children 66% and 418 children 54%, respectively). As regard language dominance, the children in the youngest
grades said that Arabic is the language they speak best (in grades 1/2, 90 children 61%). On the other hand, the
older pupils (grades 3/4, 5/6, 7/8) indicated that their best language was Dutch (106 children, 52%; 102 children,
62% and 114 children, 70%, respectively). As for language preference, preference for Arabic was found at a
younger age (grades 1/2, 71 children, 52%; grades 3/4, 102 children, 62%). At a later age, a shift in preference
towards Dutch could be observed (grades 5/6, 99 children, 57%; grades 7/8, 103 children, 62%). In a longitudinal
study on bilingual Moroccan children in the age range of 4 to 11 years (Moroccan Arabic-Dutch), Bos (1997)
investigated the development of their L1 and L2. She found that the children are dominant in their mother
tongue until the age of 8, after which dominance shifts towards Dutch. In receptive tasks, the Moroccan children
seemed to emerge as balanced bilinguals. In productive tasks they had a less sophisticated mastery of narrative
skills (especially in the use of cohesive devices) than their monolingual Dutch and Moroccan peers. This lack of
mastery was statistically evidenced for both Dutch and Moroccan Arabic. Bos made a plea for linguistic support
of the home languages (Amazigh and/or Moroccan Arabic) in schools in order to provide the children with a
stronger basis for the acquisition of Dutch.
In his study of language loss among Moroccan youngsters in the Netherlands, El Aissati (1996) asked 25
second-generation adolescents about their language proficiency and language use patterns with parents, siblings
and friends. The reported proficiency of these adolescents was lower for Moroccan Arabic than the one reported
for Dutch. On a five-point scale, they reported a mean score of 3.9 for speaking and 4.1 for listening
comprehension in Moroccan Arabic, while for Dutch these means were 4.7 and 4.8, respectively. A t-test on the
difference between the reported means for Moroccan Arabic and Dutch revealed a difference that is significant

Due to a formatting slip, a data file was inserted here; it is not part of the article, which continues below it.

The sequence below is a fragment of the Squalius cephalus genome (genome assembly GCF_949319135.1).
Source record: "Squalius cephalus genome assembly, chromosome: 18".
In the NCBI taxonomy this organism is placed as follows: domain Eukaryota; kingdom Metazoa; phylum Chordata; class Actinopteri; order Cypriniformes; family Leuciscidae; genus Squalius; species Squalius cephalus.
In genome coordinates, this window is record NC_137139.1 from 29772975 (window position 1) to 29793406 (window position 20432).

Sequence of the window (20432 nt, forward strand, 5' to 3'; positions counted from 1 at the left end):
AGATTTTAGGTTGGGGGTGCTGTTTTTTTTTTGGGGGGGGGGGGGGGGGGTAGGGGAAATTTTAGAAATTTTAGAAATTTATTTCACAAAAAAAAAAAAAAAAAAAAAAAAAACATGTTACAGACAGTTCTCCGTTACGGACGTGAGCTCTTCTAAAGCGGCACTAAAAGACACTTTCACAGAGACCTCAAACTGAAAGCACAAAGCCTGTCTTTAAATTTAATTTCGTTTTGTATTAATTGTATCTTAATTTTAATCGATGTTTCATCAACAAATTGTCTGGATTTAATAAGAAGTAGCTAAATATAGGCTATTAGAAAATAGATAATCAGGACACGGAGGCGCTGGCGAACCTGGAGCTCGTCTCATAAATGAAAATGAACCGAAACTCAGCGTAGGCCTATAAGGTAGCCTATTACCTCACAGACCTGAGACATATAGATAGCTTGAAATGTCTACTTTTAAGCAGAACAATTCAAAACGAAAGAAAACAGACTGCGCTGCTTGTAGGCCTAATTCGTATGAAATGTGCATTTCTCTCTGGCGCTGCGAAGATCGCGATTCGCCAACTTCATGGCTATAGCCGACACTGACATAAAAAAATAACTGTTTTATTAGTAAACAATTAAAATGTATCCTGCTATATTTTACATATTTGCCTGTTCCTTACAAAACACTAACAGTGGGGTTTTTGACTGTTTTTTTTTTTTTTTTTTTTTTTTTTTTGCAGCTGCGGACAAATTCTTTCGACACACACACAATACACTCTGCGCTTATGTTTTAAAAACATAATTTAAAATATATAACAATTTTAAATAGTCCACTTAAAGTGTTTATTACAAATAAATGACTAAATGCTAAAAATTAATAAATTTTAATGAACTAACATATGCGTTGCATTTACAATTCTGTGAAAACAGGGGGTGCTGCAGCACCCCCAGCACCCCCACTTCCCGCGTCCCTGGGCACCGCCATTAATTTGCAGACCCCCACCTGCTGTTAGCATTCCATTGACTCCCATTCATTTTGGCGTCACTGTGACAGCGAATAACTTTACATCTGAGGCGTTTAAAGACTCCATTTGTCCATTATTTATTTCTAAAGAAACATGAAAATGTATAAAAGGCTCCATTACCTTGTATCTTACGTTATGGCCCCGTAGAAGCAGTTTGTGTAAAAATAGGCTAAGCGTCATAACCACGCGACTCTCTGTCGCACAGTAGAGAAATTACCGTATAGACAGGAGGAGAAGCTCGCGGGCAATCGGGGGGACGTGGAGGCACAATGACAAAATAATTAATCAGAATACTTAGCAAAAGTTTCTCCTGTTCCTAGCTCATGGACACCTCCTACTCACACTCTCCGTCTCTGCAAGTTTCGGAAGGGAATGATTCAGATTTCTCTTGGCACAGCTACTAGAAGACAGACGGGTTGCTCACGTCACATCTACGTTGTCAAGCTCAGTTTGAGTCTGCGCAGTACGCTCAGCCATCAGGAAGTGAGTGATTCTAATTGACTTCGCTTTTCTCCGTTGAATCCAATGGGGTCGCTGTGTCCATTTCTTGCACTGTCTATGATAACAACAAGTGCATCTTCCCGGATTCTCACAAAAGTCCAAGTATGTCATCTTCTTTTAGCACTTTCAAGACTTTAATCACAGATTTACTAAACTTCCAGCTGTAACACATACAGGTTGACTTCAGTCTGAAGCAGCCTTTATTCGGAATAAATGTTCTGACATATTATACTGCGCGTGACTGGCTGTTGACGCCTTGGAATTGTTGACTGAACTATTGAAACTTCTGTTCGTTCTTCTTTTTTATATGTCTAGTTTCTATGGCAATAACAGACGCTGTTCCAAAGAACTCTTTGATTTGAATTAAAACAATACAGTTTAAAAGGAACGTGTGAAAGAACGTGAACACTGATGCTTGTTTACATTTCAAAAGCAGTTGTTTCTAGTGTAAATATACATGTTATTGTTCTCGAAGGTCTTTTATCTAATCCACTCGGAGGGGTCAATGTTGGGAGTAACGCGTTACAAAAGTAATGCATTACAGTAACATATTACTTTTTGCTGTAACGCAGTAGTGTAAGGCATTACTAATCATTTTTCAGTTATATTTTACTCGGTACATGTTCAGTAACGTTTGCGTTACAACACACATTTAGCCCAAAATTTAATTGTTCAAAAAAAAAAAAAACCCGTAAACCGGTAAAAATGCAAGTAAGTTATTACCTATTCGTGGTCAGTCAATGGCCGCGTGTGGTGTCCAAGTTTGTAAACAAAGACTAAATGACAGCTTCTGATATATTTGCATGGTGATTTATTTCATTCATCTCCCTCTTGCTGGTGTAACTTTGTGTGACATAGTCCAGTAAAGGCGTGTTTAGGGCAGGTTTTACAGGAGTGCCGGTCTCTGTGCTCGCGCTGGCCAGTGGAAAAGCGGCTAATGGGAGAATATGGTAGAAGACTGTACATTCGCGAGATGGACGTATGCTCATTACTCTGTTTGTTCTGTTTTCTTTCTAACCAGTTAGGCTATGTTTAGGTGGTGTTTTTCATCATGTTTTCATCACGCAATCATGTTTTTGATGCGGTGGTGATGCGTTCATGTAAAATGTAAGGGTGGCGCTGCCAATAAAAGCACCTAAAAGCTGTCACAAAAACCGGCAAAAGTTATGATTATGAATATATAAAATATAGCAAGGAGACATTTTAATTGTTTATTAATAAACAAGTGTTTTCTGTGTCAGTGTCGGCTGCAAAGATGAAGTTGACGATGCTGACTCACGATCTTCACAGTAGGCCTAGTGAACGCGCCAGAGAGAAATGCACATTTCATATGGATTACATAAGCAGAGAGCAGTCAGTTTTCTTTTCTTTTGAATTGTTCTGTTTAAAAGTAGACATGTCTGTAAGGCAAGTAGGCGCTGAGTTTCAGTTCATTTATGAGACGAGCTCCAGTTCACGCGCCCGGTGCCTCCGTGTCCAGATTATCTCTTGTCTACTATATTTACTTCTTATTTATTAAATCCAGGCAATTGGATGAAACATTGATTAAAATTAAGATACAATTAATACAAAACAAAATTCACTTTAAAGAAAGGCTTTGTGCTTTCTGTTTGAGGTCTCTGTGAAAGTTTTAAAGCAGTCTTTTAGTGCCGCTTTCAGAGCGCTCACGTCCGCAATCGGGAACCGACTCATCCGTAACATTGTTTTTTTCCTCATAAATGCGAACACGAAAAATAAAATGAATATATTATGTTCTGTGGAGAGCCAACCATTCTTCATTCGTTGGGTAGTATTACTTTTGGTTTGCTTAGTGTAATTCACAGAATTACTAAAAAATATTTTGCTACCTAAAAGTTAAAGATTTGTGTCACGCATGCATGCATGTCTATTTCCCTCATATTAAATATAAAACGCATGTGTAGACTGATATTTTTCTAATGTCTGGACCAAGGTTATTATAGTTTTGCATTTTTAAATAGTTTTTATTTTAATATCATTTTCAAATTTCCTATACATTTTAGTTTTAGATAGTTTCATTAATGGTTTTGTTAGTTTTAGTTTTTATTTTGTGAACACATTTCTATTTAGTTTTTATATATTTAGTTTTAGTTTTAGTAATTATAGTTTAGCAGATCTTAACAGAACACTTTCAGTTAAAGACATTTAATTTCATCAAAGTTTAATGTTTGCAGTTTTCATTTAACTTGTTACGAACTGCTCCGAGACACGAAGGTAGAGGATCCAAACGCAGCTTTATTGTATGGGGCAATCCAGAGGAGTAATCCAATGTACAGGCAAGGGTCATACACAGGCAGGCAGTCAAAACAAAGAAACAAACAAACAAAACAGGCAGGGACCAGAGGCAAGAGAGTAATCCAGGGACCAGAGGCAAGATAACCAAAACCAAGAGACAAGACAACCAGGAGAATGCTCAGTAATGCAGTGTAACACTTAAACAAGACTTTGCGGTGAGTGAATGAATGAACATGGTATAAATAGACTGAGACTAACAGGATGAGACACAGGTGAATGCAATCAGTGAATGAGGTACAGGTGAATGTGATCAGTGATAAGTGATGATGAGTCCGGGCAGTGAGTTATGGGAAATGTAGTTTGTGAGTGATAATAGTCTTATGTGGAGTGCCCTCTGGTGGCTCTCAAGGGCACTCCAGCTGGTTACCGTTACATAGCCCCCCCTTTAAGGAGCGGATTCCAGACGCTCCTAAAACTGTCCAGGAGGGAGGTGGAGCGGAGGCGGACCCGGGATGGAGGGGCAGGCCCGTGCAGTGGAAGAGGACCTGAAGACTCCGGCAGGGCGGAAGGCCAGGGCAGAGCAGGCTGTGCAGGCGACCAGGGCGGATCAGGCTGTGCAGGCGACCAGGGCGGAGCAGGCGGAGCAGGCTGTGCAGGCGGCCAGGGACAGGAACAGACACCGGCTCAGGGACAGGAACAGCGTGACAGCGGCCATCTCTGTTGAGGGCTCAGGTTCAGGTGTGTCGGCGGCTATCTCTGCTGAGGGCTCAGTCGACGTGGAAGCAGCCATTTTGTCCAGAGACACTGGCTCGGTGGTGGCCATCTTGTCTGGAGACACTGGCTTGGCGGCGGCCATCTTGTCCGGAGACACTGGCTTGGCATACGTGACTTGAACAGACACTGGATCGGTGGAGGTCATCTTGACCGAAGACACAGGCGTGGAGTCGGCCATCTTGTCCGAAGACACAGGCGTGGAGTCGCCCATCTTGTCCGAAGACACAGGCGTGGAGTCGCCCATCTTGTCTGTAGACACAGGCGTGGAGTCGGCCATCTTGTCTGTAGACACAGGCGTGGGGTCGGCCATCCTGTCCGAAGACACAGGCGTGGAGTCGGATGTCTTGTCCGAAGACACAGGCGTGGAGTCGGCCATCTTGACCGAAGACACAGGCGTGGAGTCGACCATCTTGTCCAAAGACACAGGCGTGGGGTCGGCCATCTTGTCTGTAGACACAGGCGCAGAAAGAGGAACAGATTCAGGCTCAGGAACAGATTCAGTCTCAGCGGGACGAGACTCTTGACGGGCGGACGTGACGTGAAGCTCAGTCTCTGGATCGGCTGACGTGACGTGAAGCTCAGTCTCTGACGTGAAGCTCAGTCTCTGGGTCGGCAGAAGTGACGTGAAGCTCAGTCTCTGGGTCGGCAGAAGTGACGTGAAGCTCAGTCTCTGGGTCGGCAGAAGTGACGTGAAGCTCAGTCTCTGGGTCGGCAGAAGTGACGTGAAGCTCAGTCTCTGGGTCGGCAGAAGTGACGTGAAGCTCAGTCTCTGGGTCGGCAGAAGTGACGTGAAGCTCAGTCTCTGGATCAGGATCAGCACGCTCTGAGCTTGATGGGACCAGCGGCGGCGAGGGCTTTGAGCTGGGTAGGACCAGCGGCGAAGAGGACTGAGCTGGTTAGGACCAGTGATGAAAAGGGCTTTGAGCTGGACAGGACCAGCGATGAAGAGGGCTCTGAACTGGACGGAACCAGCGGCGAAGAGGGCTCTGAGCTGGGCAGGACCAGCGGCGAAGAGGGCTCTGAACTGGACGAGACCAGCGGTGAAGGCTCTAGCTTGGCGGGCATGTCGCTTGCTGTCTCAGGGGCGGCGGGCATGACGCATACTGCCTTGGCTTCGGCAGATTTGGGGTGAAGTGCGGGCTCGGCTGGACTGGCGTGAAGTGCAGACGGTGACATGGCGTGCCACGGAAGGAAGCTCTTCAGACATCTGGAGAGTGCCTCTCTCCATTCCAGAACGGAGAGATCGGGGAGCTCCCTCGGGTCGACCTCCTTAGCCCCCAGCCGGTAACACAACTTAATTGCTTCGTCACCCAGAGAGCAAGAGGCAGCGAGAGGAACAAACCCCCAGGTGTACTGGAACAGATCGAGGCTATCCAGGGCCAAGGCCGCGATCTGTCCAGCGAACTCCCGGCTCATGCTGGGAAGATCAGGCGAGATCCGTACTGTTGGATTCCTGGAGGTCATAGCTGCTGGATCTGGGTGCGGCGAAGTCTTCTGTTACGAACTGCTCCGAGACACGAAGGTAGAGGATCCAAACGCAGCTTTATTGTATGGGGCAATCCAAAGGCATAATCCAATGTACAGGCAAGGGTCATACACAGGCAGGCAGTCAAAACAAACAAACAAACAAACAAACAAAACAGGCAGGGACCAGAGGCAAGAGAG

at the .01 level. These results supported the observation that the informants felt that they were more proficient
in Dutch than in Moroccan Arabic. Regarding their patterns of language use, the Moroccan adolescents reported
that they used Moroccan Arabic more than 80% of the time in interaction with parents, while with their siblings
and friends, the use of Dutch was much more frequent. In addition to language use within the family and with
friends, informants were also asked to report on how often they think they use Moroccan Arabic and Dutch in
general, that is, regardless of context and interlocutors. Their answers indicated that on average they spoke
Moroccan Arabic for 38% of the time and Dutch for 62%. El Aissati found that the adolescents used more Dutch
than Moroccan Arabic in their everyday verbal interactions, especially in those situations in which their parents
were not included, such as in contacts with siblings and friends. The language proficiency of these adolescents
was also found to be higher in Dutch than in Moroccan Arabic. El Aissati concluded that the higher proficiency of
second generation Moroccan adolescents in Dutch as compared to Moroccan Arabic was concomitant with a
restriction on domains of language use characteristic of minority languages undergoing a process of language
Aspects of proficiency in Moroccan Arabic were tackled as well in the context of some code switching studies.
Both Nortier (1989) and Boumans (1998) measured the proficiency in Moroccan Arabic and Dutch of adult
informants participating in their research. The results indicated various levels of proficiency in Moroccan Arabic
and Dutch. Modern Standard Arabic though was not included in these studies.
4. Teaching Arabic: methods developed in the Netherlands